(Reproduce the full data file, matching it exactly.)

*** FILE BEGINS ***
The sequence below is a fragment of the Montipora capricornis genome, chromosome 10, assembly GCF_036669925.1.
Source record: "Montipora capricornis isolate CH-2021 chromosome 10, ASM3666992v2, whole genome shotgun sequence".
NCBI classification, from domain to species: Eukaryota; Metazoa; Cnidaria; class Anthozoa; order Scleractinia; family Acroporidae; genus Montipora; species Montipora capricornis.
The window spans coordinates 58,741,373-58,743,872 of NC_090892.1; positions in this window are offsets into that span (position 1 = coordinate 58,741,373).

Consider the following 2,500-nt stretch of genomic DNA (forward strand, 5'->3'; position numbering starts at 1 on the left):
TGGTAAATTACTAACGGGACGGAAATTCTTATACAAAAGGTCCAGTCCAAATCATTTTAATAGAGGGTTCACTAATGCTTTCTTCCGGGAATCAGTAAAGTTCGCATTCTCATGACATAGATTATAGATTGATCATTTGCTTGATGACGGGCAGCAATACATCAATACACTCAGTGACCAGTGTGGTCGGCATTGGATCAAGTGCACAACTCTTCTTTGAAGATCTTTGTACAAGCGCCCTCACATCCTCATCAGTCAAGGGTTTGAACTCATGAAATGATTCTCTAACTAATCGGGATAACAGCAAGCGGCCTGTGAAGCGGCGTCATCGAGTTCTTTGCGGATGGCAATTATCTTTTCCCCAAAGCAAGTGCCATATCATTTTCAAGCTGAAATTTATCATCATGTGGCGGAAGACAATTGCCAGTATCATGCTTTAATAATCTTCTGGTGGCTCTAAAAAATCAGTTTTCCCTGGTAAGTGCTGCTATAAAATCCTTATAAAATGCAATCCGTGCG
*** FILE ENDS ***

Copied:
The sequence below is a fragment of the Montipora capricornis genome, chromosome 10, assembly GCF_036669925.1.
Source record: "Montipora capricornis isolate CH-2021 chromosome 10, ASM3666992v2, whole genome shotgun sequence".
NCBI classification, from domain to species: Eukaryota; Metazoa; Cnidaria; class Anthozoa; order Scleractinia; family Acroporidae; genus Montipora; species Montipora capricornis.
The window spans coordinates 58,741,373-58,743,872 of NC_090892.1; positions in this window are offsets into that span (position 1 = coordinate 58,741,373).

Consider the following 2,500-nt stretch of genomic DNA (forward strand, 5'->3'; position numbering starts at 1 on the left):
TGGTAAATTACTAACGGGACGGAAATTCTTATACAAAAGGTCCAGTCCAAATCATTTTAATAGAGGGTTCACTAATGCTTTCTTCCGGGAATCAGTAAAGTTCGCATTCTCATGACATAGATTATAGATTGATCATTTGCTTGATGACGGGCAGCAATACATCAATACACTCAGTGACCAGTGTGGTCGGCATTGGATCAAGTGCACAACTCTTCTTTGAAGATCTTTGTACAAGCGCCCTCACATCCTCATCAGTCAAGGGTTTGAACTCATGAAATGATTCTCTAACTAATCGGGATAACAGCAAGCGGCCTGTGAAGCGGCGTCATCGAGTTCTTTGCGGATGGCAATTATCTTTTCCCCAAAGCAAGTGCCATATCATTTTCAAGCTGAAATTTATCATCATGTGGCGGAAGACAATTGCCAGTATCATGCTTTAATAATCTTCTGGTGGCTCTAAAAAATCAGTTTTCCCTGGTAAGTGCTGCTATAAAATCCTTATAAAATGCAATCCGTGCG